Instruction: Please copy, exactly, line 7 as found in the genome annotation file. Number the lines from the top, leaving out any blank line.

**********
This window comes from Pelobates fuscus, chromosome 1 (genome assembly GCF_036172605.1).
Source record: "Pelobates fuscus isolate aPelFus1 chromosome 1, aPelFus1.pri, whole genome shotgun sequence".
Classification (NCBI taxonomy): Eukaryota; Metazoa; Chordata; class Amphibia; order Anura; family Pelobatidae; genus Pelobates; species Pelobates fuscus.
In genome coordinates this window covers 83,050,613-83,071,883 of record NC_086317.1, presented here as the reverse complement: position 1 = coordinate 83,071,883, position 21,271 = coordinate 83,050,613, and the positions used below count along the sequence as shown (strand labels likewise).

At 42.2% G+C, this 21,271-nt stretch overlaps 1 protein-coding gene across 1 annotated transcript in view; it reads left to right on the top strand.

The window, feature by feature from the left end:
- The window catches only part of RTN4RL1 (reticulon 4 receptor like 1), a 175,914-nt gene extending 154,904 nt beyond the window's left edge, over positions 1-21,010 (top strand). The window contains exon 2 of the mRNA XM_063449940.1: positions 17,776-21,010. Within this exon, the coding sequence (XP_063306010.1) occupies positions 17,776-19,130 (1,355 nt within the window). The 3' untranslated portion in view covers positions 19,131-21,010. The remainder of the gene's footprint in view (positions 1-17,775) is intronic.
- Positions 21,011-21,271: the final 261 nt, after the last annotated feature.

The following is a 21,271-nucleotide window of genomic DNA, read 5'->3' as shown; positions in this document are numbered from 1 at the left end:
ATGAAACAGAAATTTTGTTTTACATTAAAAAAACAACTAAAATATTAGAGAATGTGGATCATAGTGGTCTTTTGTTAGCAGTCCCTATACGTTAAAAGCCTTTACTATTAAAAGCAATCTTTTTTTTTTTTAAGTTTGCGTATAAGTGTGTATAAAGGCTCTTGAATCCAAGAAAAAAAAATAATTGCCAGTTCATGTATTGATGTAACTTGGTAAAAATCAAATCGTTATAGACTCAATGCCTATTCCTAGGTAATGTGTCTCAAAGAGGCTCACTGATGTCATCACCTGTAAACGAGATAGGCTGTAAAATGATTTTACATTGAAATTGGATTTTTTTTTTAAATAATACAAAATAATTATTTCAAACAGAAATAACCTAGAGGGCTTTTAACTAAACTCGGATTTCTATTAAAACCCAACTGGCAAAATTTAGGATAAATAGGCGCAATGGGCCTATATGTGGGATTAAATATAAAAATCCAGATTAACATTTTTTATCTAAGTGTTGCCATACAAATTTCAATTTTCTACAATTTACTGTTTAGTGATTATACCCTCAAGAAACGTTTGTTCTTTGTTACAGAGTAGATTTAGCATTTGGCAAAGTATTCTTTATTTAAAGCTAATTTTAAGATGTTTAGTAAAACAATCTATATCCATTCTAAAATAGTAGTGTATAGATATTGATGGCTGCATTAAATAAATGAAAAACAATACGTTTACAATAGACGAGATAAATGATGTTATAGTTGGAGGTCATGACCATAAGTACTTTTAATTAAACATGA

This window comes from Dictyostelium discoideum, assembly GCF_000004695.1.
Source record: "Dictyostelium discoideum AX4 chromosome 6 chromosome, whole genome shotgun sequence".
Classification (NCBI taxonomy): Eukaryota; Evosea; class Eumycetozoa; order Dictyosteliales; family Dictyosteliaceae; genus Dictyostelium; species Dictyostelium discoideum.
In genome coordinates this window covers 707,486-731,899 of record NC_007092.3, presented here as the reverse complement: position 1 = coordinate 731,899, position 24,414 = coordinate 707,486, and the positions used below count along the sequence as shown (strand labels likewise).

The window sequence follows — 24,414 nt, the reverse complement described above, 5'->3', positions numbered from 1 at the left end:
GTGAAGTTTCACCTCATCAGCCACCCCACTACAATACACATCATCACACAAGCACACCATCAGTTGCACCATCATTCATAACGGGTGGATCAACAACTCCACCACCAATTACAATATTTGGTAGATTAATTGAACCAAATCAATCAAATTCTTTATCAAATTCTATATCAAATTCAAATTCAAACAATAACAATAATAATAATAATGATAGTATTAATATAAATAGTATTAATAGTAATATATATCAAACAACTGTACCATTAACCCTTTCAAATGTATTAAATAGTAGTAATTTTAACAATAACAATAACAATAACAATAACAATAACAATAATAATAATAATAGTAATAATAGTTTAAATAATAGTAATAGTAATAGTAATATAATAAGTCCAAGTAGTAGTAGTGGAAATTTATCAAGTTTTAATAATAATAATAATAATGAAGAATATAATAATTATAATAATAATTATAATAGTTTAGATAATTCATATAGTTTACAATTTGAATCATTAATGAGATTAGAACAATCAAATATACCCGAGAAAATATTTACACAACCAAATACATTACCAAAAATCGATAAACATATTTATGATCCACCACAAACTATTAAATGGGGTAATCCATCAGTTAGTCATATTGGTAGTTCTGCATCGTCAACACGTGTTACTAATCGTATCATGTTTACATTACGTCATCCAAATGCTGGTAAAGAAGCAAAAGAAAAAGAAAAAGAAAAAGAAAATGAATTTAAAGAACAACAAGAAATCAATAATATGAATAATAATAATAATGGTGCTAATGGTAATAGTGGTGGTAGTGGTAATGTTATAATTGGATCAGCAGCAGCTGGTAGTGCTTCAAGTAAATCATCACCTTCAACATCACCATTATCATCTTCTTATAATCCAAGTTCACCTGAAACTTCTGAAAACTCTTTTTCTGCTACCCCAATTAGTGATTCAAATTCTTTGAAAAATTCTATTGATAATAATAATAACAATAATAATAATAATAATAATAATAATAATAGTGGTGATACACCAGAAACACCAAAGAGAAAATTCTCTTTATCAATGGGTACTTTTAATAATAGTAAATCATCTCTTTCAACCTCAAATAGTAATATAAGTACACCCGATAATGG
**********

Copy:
- The window catches only part of RTN4RL1 (reticulon 4 receptor like 1), a 175,914-nt gene extending 154,904 nt beyond the window's left edge, over positions 1-21,010 (top strand). The window contains exon 2 of the mRNA XM_063449940.1: positions 17,776-21,010. Within this exon, the coding sequence (XP_063306010.1) occupies positions 17,776-19,130 (1,355 nt within the window). The 3' untranslated portion in view covers positions 19,131-21,010. The remainder of the gene's footprint in view (positions 1-17,775) is intronic.